A Critical Analysis Of "the Doctor Wont See You Now"

663 Words3 Pages
A Critical Analysis of "The Doctor Won't See You Now"

Initially, James Gorman appears to be stating that physicians should not be

ethically obligated to treat each and every "slob" that seeks treatment. The

title of the essay, and the sarcastic tone, give evidence that the thesis is

quite the contrary. Gorman does identify an alarming trend of physicians looking

through a cynical eye with an example of a survey by the American Medical

Association, published November, 1991. " Thirty percent of doctors surveyed

said they felt no ethical responsibilities to treat AIDS patients" (page 62).

This seems to set the tone of disgust for such physicians. Gorman further

condemns such physicians by reminding the reader "doctoring is a profession, a

calling requiring commitment and integrity" (page 63).

Gorman confirms his argument with the first of many disenchanted views.

Making a comparison that " old people who are on their way out anyway" (page

62) are responsible for rising health care costs.

Gorman then becomes almost offensive when he suggests some AIDS patients

deserve their predicament and others don't. At this point, the reader sees that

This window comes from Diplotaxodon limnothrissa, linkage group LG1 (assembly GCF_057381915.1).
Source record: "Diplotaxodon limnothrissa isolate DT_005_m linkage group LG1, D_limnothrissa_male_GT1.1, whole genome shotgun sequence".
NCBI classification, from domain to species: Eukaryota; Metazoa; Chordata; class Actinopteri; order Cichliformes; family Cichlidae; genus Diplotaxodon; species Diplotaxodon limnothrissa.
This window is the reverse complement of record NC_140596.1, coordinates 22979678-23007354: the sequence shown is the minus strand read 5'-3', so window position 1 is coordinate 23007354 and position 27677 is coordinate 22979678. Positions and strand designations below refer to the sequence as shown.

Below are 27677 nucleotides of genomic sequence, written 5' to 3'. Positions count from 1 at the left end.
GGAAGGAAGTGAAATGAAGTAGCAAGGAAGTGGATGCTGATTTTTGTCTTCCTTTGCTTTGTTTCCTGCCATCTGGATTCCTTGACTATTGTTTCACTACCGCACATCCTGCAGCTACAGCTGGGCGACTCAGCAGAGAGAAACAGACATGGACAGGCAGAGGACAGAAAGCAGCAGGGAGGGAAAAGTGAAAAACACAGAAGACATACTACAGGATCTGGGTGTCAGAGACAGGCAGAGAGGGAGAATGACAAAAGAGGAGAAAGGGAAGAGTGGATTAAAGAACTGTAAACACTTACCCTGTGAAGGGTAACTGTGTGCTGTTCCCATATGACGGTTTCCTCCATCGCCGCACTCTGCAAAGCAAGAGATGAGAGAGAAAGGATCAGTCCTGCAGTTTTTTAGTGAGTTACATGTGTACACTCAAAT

Gorman is being very sarcastic and bitter towards physicians who mare share

this view.

In paragraph three, Gorman attempts to make an analogy between other

professions and related obligations. In essence, the analogy equates the amount

of money and personal taste one may have, with the level of care and/or

attention one deserves. The analogy appears to be very inappropriate at first,

however, this may be exactly what Gorman is trying to point out, making the

reader more sympathetic to the thesis.

Gorman begins to touch on a sound idea of preventative medicine in paragraph

four, page 62, where he writes "... the medical profession is finally beginning

to see that patients have a responsibility for their own health". The

credibility of the previous statement is destroyed when Gorman goes on to make a

false analogy, comparing doctors with small business, and suggests that their

is no difference between the two fields. Gorman suggest that, like in small

business, doctors should eliminate the "riffraff" in their establishments.

Unfortunately, the definition of riffraff is never revealed.

Gorman goes on further to suggest which diseases or ailments should not be

treated without any reason except personal bias. The sarcastic tone is turned

up a notch on the proverbial dial from ten to eleven. Making a hasty

generalization would usually destroy credibility on an issue, but used with the

tone and thesis of this essay, it actually supports Gorman's point.

Gorman specifies carpal tunnel syndrome as a deserved ailment. In the last

More about A Critical Analysis Of "the Doctor Wont See You Now"

Open Document